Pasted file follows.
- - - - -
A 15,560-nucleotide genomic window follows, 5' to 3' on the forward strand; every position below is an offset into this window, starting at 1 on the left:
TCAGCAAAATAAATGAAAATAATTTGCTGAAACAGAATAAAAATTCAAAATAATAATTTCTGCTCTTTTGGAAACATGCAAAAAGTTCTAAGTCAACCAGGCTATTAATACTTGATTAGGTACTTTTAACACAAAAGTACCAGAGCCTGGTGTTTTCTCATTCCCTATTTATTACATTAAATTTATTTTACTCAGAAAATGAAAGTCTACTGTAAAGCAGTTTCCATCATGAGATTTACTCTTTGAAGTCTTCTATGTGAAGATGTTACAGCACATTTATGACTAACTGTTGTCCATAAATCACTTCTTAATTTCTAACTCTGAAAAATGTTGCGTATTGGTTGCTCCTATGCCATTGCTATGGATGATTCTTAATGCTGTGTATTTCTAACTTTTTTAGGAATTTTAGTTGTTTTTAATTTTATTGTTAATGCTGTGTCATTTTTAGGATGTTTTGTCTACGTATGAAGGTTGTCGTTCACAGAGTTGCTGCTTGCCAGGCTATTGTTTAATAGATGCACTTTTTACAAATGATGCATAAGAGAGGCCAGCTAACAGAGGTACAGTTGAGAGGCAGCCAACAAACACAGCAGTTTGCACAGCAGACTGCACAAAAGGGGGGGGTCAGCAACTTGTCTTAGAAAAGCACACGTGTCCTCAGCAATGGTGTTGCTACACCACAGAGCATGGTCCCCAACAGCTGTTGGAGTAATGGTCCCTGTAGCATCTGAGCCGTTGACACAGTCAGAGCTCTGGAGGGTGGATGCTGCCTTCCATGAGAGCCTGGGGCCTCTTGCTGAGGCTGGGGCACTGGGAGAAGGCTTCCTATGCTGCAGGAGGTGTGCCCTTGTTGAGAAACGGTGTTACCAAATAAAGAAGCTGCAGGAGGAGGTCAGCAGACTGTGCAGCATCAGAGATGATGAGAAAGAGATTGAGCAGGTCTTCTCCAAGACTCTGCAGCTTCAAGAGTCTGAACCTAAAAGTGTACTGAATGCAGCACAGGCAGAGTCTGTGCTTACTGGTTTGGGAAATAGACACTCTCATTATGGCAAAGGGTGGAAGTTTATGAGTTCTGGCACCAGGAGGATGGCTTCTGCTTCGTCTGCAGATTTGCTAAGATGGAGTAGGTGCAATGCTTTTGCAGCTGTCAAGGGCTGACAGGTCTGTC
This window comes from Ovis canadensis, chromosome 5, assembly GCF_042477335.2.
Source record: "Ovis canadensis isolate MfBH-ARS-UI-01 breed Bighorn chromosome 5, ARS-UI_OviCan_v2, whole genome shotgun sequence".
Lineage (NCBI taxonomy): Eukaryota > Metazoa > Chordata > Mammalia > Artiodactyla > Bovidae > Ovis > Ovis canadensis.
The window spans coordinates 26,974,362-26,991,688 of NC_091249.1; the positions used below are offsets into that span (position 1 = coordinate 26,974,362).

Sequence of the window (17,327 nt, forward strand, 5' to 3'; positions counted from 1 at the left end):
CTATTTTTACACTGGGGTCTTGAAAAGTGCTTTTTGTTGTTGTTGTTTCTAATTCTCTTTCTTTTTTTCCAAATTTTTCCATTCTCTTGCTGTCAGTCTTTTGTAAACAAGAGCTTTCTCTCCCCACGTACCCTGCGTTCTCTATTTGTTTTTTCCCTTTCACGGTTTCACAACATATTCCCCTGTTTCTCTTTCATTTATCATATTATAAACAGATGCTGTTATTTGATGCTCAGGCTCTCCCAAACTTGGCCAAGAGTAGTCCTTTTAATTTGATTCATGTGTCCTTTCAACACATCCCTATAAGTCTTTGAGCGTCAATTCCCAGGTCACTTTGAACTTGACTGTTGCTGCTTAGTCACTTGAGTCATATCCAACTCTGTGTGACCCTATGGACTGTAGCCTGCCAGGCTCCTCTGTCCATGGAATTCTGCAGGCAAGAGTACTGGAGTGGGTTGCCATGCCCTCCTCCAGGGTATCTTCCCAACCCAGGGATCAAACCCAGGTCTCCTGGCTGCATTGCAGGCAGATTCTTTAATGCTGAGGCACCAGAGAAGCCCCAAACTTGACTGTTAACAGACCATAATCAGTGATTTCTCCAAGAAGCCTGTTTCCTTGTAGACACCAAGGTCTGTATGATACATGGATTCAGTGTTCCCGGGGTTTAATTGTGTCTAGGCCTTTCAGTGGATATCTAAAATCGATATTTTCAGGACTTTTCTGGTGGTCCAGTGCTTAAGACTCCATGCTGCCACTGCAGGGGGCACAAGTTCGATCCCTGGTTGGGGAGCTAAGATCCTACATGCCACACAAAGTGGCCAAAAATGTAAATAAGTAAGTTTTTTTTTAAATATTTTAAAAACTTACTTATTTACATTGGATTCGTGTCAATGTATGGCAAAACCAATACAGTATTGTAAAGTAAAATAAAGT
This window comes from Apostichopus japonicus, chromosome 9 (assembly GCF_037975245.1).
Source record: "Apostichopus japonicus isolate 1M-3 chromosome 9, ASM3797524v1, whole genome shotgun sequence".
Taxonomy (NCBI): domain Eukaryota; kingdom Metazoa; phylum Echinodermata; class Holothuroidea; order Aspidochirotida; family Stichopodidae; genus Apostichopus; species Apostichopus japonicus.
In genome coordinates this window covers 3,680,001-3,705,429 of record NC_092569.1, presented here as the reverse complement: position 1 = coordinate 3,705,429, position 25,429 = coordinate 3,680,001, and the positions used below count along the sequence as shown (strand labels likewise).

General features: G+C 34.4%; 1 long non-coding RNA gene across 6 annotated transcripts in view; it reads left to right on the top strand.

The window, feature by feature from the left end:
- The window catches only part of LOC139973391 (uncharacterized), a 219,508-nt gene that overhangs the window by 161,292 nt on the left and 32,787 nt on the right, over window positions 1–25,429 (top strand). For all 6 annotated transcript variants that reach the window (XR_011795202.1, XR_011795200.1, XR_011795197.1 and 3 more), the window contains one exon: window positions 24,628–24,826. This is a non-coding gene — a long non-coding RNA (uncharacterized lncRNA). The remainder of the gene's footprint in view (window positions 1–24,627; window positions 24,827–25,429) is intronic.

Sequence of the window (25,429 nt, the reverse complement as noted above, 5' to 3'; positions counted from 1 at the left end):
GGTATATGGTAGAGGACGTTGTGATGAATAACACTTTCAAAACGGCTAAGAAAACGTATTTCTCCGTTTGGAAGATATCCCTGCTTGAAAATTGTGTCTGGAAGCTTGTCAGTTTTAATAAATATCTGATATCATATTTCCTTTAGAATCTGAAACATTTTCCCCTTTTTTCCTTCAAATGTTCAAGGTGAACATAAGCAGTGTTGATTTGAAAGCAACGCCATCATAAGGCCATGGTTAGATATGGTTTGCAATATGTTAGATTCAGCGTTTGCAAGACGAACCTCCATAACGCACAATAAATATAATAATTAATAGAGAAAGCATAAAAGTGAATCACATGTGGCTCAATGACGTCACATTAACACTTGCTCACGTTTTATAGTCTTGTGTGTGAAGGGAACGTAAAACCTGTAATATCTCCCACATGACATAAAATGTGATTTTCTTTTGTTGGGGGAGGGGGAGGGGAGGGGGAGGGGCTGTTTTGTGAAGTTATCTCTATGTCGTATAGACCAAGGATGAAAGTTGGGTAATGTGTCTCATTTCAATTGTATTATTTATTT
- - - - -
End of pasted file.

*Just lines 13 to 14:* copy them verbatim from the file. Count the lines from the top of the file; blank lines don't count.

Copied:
General features: G+C 34.4%; 1 long non-coding RNA gene across 6 annotated transcripts in view; it reads left to right on the top strand.

The window, feature by feature from the left end: